Thursday, October 10, 2019

Kayaking the Bog River with a Swimming Moose

The Bog River serves as the southern inlet to Tupper Lake.  While at one time it flowed freely, a pair of dams now creates a large section of flatwater.  Low's Lower Dam creates the first stretch of flatwater closed to motorized boats. Above the river's mouth at Tupper Lake a short stretch of flatwater river also provides a short quiet water paddling opportunity.  Puma and I paddled both these sections in the past few weeks.

Low's Lower Dam to Low's Upper Dam/ Hitchins Pond

Puma and I set out to explore the section of river between the dams on October 8th, 2019.
Initially the river remains narrow above the dam.  Nice cliff formations and rocks line the banks in the narrows.  Soon the channel widens with numerous sections of marshy shoreline.  The route seems to have several passages, and may not seem obvious.  After paddling upstream the correct line usually stands out.  The water remains quite shallow with the weedy bottom usually visible.

Puma leading the way

The narrow start above the Lower Dam

Cliffs and rocks in the narrows

The river passes under a rail bridge as it makes its way to Hitchins Pond.  Hitchins Pond is wider section of the river just below Low's Upper Dam.  The pond stretches a short distance to the north, but the main route continues south toward the Upper Dam.

Rail bridge

Ledges above Hitchins Pond

The shoreline reflecting

Leaf color

While paddling through the pond, I commented to Puma how the habitat seemed appropriate for moose.  Minutes later, I saw something large and dark on the right shore.  It moved, and sure enough it was a moose.  We remained at a distance so it didn't return to the woods.

Moose on far shore

After looking toward us, it entered the pond.  It must have been on a mission because it kept going.  We watched for about five minutes as the moose swam across the pond to the opposite shore.  As it exited the water, it shook itself off.  It stopped and looked at us, almost posing for one last photo.  It casually wandered out of sight into the woods.  Living in Maine, we have both seen moose in the wild.  This encounter was a truly unique experience however.  We never saw a moose take to the water and swim.  It's difficult to see in the photos, but the moose had small antlers and was likely a year old bull.  The next series of photos captures the moose from shore to shore.  Click on the photos to enlarge them.  Also notice the foliage in the background on the fourth photo.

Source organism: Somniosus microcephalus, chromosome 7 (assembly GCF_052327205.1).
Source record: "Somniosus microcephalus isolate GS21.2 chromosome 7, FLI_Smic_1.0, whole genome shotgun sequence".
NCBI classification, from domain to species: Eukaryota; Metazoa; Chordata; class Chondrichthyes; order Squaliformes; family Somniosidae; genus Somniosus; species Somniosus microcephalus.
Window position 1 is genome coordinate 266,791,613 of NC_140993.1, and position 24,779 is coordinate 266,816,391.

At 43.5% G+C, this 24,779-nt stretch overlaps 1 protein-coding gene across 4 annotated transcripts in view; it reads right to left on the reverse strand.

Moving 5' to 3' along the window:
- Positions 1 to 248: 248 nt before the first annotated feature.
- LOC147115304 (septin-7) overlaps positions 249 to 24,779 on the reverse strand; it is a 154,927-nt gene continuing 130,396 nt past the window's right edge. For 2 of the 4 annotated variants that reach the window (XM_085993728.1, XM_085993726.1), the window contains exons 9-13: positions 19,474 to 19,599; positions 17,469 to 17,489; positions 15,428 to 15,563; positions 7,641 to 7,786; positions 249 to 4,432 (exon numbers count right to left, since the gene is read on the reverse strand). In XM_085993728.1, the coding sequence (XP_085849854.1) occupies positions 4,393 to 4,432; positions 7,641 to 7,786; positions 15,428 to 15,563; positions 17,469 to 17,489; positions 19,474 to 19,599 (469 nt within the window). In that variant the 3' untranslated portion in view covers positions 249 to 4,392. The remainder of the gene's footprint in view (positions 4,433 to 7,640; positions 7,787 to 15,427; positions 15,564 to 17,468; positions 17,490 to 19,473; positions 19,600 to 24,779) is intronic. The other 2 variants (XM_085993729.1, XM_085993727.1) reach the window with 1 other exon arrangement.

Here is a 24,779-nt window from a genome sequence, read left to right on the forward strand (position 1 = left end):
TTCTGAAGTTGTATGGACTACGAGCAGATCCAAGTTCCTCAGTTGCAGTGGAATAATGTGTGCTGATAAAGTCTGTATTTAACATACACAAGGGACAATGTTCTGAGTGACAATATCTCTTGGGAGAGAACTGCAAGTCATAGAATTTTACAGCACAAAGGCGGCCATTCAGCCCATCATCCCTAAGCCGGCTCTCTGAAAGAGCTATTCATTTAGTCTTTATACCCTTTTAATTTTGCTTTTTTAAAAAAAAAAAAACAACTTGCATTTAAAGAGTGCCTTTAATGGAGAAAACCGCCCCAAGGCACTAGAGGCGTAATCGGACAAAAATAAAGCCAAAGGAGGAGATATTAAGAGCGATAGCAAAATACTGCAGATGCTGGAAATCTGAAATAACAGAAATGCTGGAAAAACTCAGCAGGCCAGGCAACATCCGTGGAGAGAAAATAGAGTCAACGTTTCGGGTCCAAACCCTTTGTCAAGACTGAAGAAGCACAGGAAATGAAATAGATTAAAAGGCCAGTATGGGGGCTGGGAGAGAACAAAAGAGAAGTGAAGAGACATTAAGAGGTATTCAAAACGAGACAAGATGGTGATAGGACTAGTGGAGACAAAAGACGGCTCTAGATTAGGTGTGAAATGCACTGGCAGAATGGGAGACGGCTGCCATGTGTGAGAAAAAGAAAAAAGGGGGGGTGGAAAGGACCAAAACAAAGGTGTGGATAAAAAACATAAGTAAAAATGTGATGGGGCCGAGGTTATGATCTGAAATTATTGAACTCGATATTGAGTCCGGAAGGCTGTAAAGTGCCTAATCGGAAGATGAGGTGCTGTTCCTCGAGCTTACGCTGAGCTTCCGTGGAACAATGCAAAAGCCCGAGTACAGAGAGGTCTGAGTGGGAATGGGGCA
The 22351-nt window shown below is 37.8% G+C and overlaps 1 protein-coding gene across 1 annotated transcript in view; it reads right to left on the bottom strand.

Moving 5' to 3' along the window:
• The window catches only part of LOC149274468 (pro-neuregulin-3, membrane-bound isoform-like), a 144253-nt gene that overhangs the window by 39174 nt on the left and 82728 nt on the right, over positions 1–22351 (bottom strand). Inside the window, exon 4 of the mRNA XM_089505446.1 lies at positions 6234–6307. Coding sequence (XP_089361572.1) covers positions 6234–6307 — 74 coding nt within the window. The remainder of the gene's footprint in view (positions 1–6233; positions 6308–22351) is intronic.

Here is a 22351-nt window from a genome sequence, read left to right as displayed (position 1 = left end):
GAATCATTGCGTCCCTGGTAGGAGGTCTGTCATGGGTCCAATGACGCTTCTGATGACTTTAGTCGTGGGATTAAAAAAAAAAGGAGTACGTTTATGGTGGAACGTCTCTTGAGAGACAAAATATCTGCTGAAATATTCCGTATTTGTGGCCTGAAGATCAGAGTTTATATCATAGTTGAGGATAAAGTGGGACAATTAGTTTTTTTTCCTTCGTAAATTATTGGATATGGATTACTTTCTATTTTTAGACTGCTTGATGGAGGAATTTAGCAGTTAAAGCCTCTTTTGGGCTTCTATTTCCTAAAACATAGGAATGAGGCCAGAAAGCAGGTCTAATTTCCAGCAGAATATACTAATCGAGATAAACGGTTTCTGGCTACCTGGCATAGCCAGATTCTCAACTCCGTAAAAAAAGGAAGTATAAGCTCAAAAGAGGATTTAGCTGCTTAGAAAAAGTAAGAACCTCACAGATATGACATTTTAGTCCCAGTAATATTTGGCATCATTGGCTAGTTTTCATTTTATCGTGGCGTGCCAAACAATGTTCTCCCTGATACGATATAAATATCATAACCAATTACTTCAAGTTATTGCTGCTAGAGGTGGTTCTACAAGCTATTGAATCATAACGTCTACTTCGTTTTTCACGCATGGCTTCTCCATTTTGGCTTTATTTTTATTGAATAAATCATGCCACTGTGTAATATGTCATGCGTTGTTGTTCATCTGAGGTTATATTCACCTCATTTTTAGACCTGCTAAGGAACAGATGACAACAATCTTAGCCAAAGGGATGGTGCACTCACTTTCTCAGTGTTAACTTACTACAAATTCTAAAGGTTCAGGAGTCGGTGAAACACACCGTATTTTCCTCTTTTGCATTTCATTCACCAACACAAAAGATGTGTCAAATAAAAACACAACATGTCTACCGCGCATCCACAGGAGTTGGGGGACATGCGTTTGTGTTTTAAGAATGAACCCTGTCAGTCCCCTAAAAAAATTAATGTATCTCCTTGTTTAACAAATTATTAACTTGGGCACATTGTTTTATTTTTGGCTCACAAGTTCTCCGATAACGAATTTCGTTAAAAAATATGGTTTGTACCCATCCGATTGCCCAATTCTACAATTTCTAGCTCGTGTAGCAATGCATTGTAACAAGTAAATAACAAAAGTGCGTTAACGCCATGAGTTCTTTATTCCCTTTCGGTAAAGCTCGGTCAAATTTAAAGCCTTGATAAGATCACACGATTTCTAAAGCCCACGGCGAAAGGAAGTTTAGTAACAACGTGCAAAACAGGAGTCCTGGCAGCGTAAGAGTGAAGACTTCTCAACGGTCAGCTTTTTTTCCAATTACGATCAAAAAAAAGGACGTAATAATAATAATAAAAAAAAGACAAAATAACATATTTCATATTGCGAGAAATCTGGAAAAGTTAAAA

After enjoying our moose encounter, we continued to the Upper Dam.  We explored the area around the dam on foot. Numerous old stone foundations stand around the dam site.  A hiking trail also climbs to the ledges above offering a view of the lake and surrounding area.  It's possible to continue above the dam on Low's Lake.  The lake features dozens of campsites and makes a great extended paddling destination. 

Ledges above Hitchins Pond

Upper Dam

Stone foundation

Old chimney near Upper Dam

On our return, we visited the north end of Hitchins Pond.  We casually paddled back to the lower dam covering about 6 miles roundtrip.  Our early October paddle came just in time for colorful foliage.

Entering the north bay of Hitchins Pond

Color along the shore

Map of the area, the moose was spotted along campsite 5

Bog River above Bog River Falls

The Bog River offers flat water paddling above its outflow into Tupper Lake.  Above Bog River Falls, flat water allows paddlers to navigate upstream about 2.5 miles.  At this point the river hits rapids and upstream paddling becomes too difficult for a leisurely outing.  For a casual river paddle one can cover 5 miles roundtrip from the falls.  A light current allows for an easy return trip.

Heading up the Bog River

Rocks add some feature

The river in this stretch remains mellow.  A few sections of rocks give the otherwise placid water a little bit of feature.  Despite the rocks, the current remains calm. The river travels through a mixed forest with the occasional marshland along the shoreline. We hit this section of river as the leaves were starting to get some color.  

Foliage reflecting

Tomcat working his way down the river

While this section of the Bog River goes by quickly, its work checking out if you are looking for a shorter outing.  In the summer, the falls at the start and finish of this outing make a nice place to swim.  Although we didn't fish, it seems like a nice river to paddle casually, while casting a line every now and then.

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